Because I know you can’t find sensible information when you leave the confines of predefined behavior in your favorite IDE (whichever that may be, none is without flaws) I sometimes like to share seemingly straightforward errors that end up engulfing my time.
The story starts with me adding an icon to a button as well as a number of other modifications to a windows forms ui (C++/CLI), modifications that in the end convinced the runtime that it should crash without any warning. I quickly went through the first three stages of debugging and deduced that the culprit was a MissingManifestResourceException that crashed the app because it couldn’t find the image I just added.
Apart from not making much sense (if any) as the resource was added with the UI designer, I could only conclude that this was some sort of particularity that was escaping me at the moment so I started looking on the internet and to my surprise most people seemed to believe that this happened because they separated the implementation from the .h file generated by visual studio, a solution that I tried and that failed miserably I might add (which is in a way a pity because if it turned out to be because of that, this little story would have been a lot more hilarious), but seeing as there was no plausible explanation for I moved some code to another file so my program can’t find a resource by name, I instructed visual studio to break on CLR exceptions and started looking into the error, and then it hit me.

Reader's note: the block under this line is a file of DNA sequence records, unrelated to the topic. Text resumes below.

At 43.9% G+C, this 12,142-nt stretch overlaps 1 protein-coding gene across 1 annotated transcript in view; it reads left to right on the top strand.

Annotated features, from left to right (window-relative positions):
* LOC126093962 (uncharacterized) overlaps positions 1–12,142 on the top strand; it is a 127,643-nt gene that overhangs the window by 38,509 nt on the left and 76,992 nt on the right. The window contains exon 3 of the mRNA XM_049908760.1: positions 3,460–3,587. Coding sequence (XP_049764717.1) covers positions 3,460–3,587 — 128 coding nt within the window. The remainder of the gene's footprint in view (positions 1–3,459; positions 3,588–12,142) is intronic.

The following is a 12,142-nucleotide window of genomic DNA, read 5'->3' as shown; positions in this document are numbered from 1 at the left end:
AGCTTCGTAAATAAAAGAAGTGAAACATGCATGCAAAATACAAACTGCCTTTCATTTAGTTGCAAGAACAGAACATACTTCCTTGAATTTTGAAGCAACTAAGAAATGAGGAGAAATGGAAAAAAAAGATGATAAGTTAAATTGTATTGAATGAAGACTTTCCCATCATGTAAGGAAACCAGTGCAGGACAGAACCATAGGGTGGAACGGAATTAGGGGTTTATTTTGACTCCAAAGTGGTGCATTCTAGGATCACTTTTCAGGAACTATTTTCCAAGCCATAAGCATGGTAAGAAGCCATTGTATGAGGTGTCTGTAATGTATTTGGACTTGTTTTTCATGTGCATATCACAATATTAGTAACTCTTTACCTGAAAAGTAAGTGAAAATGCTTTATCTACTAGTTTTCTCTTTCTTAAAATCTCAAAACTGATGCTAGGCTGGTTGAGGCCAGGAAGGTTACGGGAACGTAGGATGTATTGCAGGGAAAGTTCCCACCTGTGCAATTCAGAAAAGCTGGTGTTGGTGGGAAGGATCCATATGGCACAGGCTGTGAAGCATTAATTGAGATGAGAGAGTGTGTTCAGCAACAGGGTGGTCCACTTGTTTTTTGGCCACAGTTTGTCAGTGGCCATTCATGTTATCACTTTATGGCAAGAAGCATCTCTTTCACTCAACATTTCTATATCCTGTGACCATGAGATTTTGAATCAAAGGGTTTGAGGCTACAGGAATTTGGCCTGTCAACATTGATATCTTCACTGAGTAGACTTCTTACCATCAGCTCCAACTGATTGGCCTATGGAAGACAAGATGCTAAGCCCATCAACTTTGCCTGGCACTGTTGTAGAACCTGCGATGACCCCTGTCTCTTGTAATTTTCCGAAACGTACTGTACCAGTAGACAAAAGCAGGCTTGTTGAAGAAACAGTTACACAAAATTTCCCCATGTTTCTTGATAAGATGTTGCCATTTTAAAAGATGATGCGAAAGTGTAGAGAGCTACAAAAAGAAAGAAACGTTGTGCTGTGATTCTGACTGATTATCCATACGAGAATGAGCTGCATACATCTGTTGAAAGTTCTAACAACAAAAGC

Obviously sometime during the implementation I decided that the name of the namespace that had the UI wasn’t descriptive enough and felt like changing it. Now when you don’t have anything kept in the .resx file that’s just fine and you wouldn’t even notice that the compiler now generates and embeds a wrong .resources file because of course, these things are accessed by the fully qualified name Namespace.Classname.resource, but while I changed the namespace in the .h file, visual studio thought that the resource file should still use the old namepace name (default namespace).
The actual fix of course took less than a minute, but it was the journey that mattered;
TL;DR if your C++/CLI application crashes because it can’t find a resource check resource file (output directory) has the same namespace and when in doubt delete .resoure files and rebuild the soulution.